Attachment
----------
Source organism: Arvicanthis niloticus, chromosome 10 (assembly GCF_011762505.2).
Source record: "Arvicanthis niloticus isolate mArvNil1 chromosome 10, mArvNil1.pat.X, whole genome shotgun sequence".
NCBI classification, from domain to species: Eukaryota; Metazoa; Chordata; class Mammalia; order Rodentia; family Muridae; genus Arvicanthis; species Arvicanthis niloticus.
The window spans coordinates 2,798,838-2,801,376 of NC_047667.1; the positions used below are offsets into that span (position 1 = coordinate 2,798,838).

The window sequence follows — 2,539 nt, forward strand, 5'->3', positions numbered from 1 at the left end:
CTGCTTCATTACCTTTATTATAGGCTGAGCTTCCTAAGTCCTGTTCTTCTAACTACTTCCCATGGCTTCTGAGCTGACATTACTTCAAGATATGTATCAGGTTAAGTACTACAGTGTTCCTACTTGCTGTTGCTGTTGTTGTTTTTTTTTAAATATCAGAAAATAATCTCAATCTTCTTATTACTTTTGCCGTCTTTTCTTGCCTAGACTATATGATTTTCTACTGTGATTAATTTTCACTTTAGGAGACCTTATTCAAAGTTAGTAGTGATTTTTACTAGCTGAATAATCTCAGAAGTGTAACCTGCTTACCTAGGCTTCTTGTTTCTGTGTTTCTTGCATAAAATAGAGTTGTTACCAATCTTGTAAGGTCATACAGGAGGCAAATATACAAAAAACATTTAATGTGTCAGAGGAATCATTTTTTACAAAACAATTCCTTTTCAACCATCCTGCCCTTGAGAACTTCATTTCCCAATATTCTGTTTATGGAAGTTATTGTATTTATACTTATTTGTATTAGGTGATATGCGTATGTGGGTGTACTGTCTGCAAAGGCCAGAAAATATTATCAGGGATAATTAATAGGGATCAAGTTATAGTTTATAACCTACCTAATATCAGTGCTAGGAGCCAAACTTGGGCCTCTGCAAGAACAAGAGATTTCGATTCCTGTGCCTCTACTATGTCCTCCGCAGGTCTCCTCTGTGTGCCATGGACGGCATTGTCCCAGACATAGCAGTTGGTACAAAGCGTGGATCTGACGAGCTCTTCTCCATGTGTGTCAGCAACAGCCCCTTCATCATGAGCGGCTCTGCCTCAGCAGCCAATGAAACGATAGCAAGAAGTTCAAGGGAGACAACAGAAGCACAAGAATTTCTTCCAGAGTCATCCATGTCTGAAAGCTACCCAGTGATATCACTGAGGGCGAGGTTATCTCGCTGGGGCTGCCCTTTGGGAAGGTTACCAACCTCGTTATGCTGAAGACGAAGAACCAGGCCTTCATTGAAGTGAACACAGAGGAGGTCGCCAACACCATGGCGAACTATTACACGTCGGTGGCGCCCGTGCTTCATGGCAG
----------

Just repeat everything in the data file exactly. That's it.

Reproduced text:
Source organism: Arvicanthis niloticus, chromosome 10 (assembly GCF_011762505.2).
Source record: "Arvicanthis niloticus isolate mArvNil1 chromosome 10, mArvNil1.pat.X, whole genome shotgun sequence".
NCBI classification, from domain to species: Eukaryota; Metazoa; Chordata; class Mammalia; order Rodentia; family Muridae; genus Arvicanthis; species Arvicanthis niloticus.
The window spans coordinates 2,798,838-2,801,376 of NC_047667.1; the positions used below are offsets into that span (position 1 = coordinate 2,798,838).

The window sequence follows — 2,539 nt, forward strand, 5'->3', positions numbered from 1 at the left end:
CTGCTTCATTACCTTTATTATAGGCTGAGCTTCCTAAGTCCTGTTCTTCTAACTACTTCCCATGGCTTCTGAGCTGACATTACTTCAAGATATGTATCAGGTTAAGTACTACAGTGTTCCTACTTGCTGTTGCTGTTGTTGTTTTTTTTTAAATATCAGAAAATAATCTCAATCTTCTTATTACTTTTGCCGTCTTTTCTTGCCTAGACTATATGATTTTCTACTGTGATTAATTTTCACTTTAGGAGACCTTATTCAAAGTTAGTAGTGATTTTTACTAGCTGAATAATCTCAGAAGTGTAACCTGCTTACCTAGGCTTCTTGTTTCTGTGTTTCTTGCATAAAATAGAGTTGTTACCAATCTTGTAAGGTCATACAGGAGGCAAATATACAAAAAACATTTAATGTGTCAGAGGAATCATTTTTTACAAAACAATTCCTTTTCAACCATCCTGCCCTTGAGAACTTCATTTCCCAATATTCTGTTTATGGAAGTTATTGTATTTATACTTATTTGTATTAGGTGATATGCGTATGTGGGTGTACTGTCTGCAAAGGCCAGAAAATATTATCAGGGATAATTAATAGGGATCAAGTTATAGTTTATAACCTACCTAATATCAGTGCTAGGAGCCAAACTTGGGCCTCTGCAAGAACAAGAGATTTCGATTCCTGTGCCTCTACTATGTCCTCCGCAGGTCTCCTCTGTGTGCCATGGACGGCATTGTCCCAGACATAGCAGTTGGTACAAAGCGTGGATCTGACGAGCTCTTCTCCATGTGTGTCAGCAACAGCCCCTTCATCATGAGCGGCTCTGCCTCAGCAGCCAATGAAACGATAGCAAGAAGTTCAAGGGAGACAACAGAAGCACAAGAATTTCTTCCAGAGTCATCCATGTCTGAAAGCTACCCAGTGATATCACTGAGGGCGAGGTTATCTCGCTGGGGCTGCCCTTTGGGAAGGTTACCAACCTCGTTATGCTGAAGACGAAGAACCAGGCCTTCATTGAAGTGAACACAGAGGAGGTCGCCAACACCATGGCGAACTATTACACGTCGGTGGCGCCCGTGCTTCATGGCAG